10. Anne Case & Darren Lubotsky & Christina Paxson, 2002. "Economic Status and Health in Childhood: The Origins of the Gradient," American Economic Review, American Economic Association, vol. 92(5), pages 1308-1334, December.
    11. Deaton, Angus S & Paxson, Christina H, 1998. "Aging and Inequality in Income and Health," American Economic Review, American Economic Association, vol. 88(2), pages 248-253, May.
    12. Ai, Chunrong & Norton, Edward C., 2003. "Interaction terms in logit and probit models," Economics Letters, Elsevier, vol. 80(1), pages 123-129, July.
    13. Carol Propper & John Rigg & Simon Burgess, 2007. "Child health: evidence on the roles of family income and maternal mental health from a UK birth cohort," Health Economics, John Wiley & Sons, Ltd., vol. 16(11), pages 1245-1269.
    14. Edward C. Norton & Hua Wang & Chunrong Ai, 2004. "Computing interaction effects and standard errors in logit and probit models," Stata Journal, StataCorp LP, vol. 4(2), pages 154-167, June.
    15. Currie, Alison & Shields, Michael A. & Price, Stephen Wheatley, 2007. "The child health/family income gradient: Evidence from England," Journal of Health Economics, Elsevier, vol. 26(2), pages 213-232, March.
    16. Steffen Reinhold & Hendrik Jürges, 2012. "Parental income and child health in Germany," Health Economics, John Wiley & Sons, Ltd., vol. 21(5), pages 562-579, May.
    17. West, Patrick, 1997. "Health inequalities in the early years: Is there equalisation in youth?," Social Science & Medicine, Elsevier, vol. 44(6), pages 833-858, March.
    18. Allin, Sara & Stabile, Mark, 2012. "Socioeconomic status and child health: what is the role of health care, health conditions, injuries and maternal health?," Health Economics, Policy and Law, Cambridge University Press, vol. 7(02), pages 227-242, April.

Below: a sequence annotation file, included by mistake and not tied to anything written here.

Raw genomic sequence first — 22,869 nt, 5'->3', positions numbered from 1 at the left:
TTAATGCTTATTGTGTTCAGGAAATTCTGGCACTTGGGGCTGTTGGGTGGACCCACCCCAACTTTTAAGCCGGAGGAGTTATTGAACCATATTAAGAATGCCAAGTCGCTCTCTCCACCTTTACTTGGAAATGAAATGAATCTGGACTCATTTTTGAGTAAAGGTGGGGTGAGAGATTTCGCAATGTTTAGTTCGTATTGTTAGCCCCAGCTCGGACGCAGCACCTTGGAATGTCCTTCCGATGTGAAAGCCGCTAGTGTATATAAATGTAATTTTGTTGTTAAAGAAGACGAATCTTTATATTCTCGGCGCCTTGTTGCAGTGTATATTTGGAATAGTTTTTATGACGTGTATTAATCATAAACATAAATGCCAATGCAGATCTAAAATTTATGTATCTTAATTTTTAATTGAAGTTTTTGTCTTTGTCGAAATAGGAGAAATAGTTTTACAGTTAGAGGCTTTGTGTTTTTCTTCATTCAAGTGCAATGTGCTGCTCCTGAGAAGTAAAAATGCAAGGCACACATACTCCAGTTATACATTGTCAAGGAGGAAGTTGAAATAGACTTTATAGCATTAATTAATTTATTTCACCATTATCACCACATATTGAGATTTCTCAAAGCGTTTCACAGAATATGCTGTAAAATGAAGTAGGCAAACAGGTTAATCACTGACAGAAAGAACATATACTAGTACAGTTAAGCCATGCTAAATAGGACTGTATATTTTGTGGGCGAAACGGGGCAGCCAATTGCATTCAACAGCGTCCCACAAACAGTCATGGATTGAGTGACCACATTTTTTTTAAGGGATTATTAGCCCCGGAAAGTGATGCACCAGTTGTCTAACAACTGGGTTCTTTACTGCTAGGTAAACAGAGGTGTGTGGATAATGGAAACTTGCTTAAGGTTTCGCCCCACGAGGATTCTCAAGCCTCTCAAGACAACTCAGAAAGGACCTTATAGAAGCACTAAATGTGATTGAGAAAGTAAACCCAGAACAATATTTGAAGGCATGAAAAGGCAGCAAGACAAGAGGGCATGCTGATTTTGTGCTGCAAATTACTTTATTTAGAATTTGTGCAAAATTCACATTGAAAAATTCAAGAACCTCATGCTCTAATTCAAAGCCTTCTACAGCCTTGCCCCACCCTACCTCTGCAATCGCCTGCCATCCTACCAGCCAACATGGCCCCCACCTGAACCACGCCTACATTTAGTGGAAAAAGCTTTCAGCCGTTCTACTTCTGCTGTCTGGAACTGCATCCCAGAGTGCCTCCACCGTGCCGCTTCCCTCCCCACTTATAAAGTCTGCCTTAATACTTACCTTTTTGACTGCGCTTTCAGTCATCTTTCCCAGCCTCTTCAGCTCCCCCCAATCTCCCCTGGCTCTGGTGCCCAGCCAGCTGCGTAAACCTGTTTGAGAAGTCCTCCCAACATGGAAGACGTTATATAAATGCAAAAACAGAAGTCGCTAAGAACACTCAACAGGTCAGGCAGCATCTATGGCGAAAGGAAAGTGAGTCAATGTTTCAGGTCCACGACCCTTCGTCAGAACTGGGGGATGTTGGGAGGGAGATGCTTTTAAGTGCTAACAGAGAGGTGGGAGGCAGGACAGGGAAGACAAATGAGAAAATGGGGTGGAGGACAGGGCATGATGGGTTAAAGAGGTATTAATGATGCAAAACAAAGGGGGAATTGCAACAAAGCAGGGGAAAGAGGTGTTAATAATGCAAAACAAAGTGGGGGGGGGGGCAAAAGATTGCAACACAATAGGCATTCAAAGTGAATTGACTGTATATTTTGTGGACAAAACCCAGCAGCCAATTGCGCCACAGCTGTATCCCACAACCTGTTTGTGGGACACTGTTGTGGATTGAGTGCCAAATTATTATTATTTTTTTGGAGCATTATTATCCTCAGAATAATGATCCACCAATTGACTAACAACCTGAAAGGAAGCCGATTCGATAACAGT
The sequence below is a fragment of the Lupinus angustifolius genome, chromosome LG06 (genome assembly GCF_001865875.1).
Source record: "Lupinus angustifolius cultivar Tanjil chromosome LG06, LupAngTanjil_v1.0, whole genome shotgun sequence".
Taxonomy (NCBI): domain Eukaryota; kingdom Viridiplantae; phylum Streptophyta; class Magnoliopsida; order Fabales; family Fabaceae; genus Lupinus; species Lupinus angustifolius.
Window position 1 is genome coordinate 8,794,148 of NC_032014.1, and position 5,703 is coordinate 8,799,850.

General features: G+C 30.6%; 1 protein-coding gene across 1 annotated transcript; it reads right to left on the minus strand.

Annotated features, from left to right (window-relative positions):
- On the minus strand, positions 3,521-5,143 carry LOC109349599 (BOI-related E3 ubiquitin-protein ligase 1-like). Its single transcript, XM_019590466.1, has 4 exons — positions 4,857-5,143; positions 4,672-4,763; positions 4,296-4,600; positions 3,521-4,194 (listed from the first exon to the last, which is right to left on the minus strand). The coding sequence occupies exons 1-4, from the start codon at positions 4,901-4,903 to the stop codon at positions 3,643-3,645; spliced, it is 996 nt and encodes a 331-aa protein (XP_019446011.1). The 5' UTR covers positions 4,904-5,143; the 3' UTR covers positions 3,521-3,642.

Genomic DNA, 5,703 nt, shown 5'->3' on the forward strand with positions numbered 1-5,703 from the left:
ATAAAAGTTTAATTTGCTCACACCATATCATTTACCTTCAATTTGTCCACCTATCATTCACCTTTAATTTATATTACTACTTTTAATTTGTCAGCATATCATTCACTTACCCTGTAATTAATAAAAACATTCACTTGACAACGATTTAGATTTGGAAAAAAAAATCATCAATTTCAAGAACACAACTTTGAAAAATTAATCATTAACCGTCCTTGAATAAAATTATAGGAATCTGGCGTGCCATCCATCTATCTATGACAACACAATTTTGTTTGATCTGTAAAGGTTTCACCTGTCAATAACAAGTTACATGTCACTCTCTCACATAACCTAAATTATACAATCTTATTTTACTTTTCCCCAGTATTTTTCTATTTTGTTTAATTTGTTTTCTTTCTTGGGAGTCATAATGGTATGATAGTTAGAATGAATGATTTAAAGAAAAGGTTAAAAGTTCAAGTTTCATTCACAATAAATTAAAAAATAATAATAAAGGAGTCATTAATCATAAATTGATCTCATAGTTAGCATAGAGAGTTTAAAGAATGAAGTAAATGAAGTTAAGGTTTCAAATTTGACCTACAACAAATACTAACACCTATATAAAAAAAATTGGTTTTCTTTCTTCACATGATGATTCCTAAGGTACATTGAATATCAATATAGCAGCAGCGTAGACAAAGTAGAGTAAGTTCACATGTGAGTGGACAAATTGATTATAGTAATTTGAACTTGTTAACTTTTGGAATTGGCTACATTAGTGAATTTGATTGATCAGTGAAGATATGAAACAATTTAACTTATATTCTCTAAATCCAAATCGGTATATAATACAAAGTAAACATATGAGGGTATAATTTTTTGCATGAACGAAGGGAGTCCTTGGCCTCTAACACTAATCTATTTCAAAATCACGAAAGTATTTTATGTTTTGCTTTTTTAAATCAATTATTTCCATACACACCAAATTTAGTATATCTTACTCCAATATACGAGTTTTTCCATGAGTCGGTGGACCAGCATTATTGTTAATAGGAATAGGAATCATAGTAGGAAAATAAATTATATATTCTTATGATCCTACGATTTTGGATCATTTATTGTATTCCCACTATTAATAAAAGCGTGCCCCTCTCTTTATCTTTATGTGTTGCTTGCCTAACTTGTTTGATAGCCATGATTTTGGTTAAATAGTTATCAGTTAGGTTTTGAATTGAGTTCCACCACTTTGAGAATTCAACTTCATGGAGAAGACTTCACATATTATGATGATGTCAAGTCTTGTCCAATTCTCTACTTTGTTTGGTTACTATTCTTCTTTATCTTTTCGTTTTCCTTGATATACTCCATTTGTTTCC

19. West, Patrick & Sweeting, Helen, 2004. "Evidence on equalisation in health in youth from the West of Scotland," Social Science & Medicine, Elsevier, vol. 59(1), pages 13-27, July.
    20. Simon Condliffe & Charles R. Link, 2008. "The Relationship between Economic Status and Child Health: Evidence from the United States," American Economic Review, American Economic Association, vol. 98(4), pages 1605-1618, September.
    21. van Doorslaer, Eddy & Wagstaff, Adam & Bleichrodt, Han & Calonge, Samuel & Gerdtham, Ulf-G. & Gerfin, Michael & Geurts, Jose & Gross, Lorna & Hakkinen, Unto & Leu, Robert E., 1997. "Income-related inequalities in health: some international comparisons," Journal of Health Economics, Elsevier, vol. 16(1), pages 93-112, February.
    Full references (including those not matched with items on IDEAS)

    Citations

    Citations are extracted by the CitEc Project, subscribe to its RSS feed for this item.
    as


    Cited by:

    1. Goode, Alison & Mavromaras, Kostas & zhu, Rong, 2014. "Family income and child health in China," China Economic Review, Elsevier, vol. 29(C), pages 152-165.
    2. Huong Thu Le & Ha Trong Nguyen, 2015. "Intergenerational Transmission in Health: Causal estimates from fixed effects instrumental variables models for two cohorts of Australian children," Bankwest Curtin Economics Centre Working Paper series WP1509, Bankwest Curtin Economics Centre (BCEC), Curtin Business School.
    3. Apouey, Bénédicte H. & Geoffard, Pierre-Yves, 2016. "Parents’ education and child body weight in France: The trajectory of the gradient in the early years," Economics & Human Biology, Elsevier, vol. 20(C), pages 70-89.